Mysterious man in a black sombrero? Check. Stunning western landscape? Check. Mighty fine horses? Check. Stalwart woman trying to hold out on her own in hostile territory? Check. Cattle rustling? Zane Grey’s Riders of the Purple Sage has these features and more.

The tale follows two main parallel plotlines. At the center of the tale is Jane Withersteen, an independent and wealthy Mormon woman. She faces censure from her church for refusing to break off her friendship with Bern Venters, a Gentile. At the peak of the confrontation, a mysterious stranger—a gunfighter by the name of Lassiter—rides up and breaks up that showdown. Venters rides off and finds a place to hide out and encounters a beautiful strange woman with a past she refuses to speak of. Meanwhile, back at the ranch, the pressure on Jane continues—Elder Tull wants her land and hand in marriage, and moreover, to break her spirit and bring her to her knees. Luckily, she has Lassiter on her side as well as the support of the people she has been charitable to along the way, but that may not be enough.

It’s been a few years since the last time I read any westerns, so I was expecting more “pew-pew” and less romance, so this was a bit of an unexpected turn of events. For a book with a blurb that made it sound like a gunfight was inevitable, much more time was dedicated to describing the stunning Utah landscape and the passive-aggressive tactics designed to bring Jane to her knees than outward violence. The two romantic subplots comprised a large portion of the story as well. Of course the men are noble and brave, and of course the women are good and pure and eventually need to be defended by their men, with everyone riding off into happily-ever-after sunsets after the various trials. This doesn’t sound too far off from some of their romance-novel counterparts, actually, which is probably a strong appeal of the genre.

One thing I had not been particularly anticipating was the strong anti-Mormon angle to the story. Our heroine, while herself a Mormon, is clearly cut of different cloth from her brethren, so it is OK to root for her. What she got out of her faith was what most religions hold up as an ideal—to give freely of charity and worship God. However, pretty much all the other Mormons hold more store by their political clout and are in on the plot to bring her down because of she represents someone refusing to bow to her elders; those who aren’t have been bullied into giving up their support, and in some cases, some of the women urge Jane to just bow her head and submit and not hold out for love because clearly a happy, monogamous marriage is too much for a Mormon woman to hope for. Oi vey. As villains, they were certainly heinous, but I find the broad strokes painting an entire religion a bit problematic.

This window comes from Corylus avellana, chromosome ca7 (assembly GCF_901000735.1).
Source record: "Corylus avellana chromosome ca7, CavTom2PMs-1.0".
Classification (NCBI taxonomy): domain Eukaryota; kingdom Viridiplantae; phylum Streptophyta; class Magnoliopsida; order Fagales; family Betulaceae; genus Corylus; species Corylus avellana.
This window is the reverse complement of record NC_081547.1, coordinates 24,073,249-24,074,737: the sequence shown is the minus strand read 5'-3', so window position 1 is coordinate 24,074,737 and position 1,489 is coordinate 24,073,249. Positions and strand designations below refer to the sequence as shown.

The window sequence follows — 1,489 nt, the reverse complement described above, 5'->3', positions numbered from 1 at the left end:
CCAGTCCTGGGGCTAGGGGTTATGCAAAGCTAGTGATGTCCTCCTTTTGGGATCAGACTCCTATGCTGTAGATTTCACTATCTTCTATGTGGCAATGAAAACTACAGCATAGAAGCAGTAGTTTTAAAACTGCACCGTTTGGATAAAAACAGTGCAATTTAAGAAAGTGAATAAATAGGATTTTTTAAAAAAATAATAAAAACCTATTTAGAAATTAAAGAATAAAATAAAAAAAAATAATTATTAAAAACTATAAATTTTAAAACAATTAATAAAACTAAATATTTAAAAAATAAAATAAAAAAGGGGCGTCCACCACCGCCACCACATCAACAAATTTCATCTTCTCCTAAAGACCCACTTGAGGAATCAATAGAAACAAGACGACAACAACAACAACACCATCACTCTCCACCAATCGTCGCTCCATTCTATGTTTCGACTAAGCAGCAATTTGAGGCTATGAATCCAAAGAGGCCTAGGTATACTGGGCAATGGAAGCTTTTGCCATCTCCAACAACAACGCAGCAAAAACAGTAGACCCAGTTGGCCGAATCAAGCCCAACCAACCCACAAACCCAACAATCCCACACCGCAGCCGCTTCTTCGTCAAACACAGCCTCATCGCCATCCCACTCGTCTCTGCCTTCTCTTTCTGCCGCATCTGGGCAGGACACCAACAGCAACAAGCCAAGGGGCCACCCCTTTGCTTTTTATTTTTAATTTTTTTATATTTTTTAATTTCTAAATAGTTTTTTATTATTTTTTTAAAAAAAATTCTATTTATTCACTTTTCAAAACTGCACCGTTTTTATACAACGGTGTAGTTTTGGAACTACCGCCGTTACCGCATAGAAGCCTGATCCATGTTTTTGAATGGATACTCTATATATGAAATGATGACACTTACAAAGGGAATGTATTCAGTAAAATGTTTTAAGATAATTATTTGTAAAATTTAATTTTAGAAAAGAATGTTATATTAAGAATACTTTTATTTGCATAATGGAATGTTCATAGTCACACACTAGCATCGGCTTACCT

For my other read this week (historical fiction), I have decided to read Sandra Dallas’s True Sisters, which also follows Mormons in the west, with what I hope is a more sympathetic brush.

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Review: Watchmen

This week ticks off another box of my “books I’ve been meaning to read for a while” list: Alan Moore’s Watchmen. Confession: having now read it, I feel daunted by the prospect of talking intelligently about it as I’m still wrapping my mind around its conclusion. But here goes.

This influential graphic novel, set in an alternate 1985 where the world is on the brink of war, begins with a murder. Edward Blake, otherwise known as The Comedian, a former member of a vigilante justice group, has been murdered. The only remaining active member of the group, Rorschach (who narrates large portions of the story through his journal entries) investigates, re-establishing contact with the other members as it becomes clear someone has it out for them. The rise and fall of masked superheroes (culminating in the 1977 Keene Act which outlawed masked vigilantism) plays out on the pages, interspersed with other subplots that initially seem unrelated, like the pirate-comic within the novel being read by a peripheral character that increasingly begins to coincide with present-day events. It is difficult to concisely summarize this one, which is probably why many blurbs and reviews don’t even try.

This is a dense read, both in terms of word-to- image ratio and concepts. The watchmen themselves are complex characters; Rorschach’s nihilism is particularly intriguing, but so too are the others as they are revealed: Doctor Manhattan’s almost clinical awareness of things as they occur and have occurred and have yet to occur, simultaneously; The Comedian’s cynical militarism; the original Silk Spectre’s self-loathing; Ozymandias bearing the weight of the world on his shoulders. They each have their own private motivations for acting as they do, and they do so consistently if not always altruistically.

The bleakness and heaviness of the subject matter do not make this a quick read; indeed, it took a good third of the way in before I felt I had a grasp on how the various storylines fit together, so this is not necessarily a graphic novel to hand to a reader new to the genre. Interspersed between chapters are brief sections containing book excerpts, memos, and newspaper clippings, each further developing backstories and current events. After some of the unmaskings and revelations, the desire to go back and re-read to catch the foreshadowing is strong.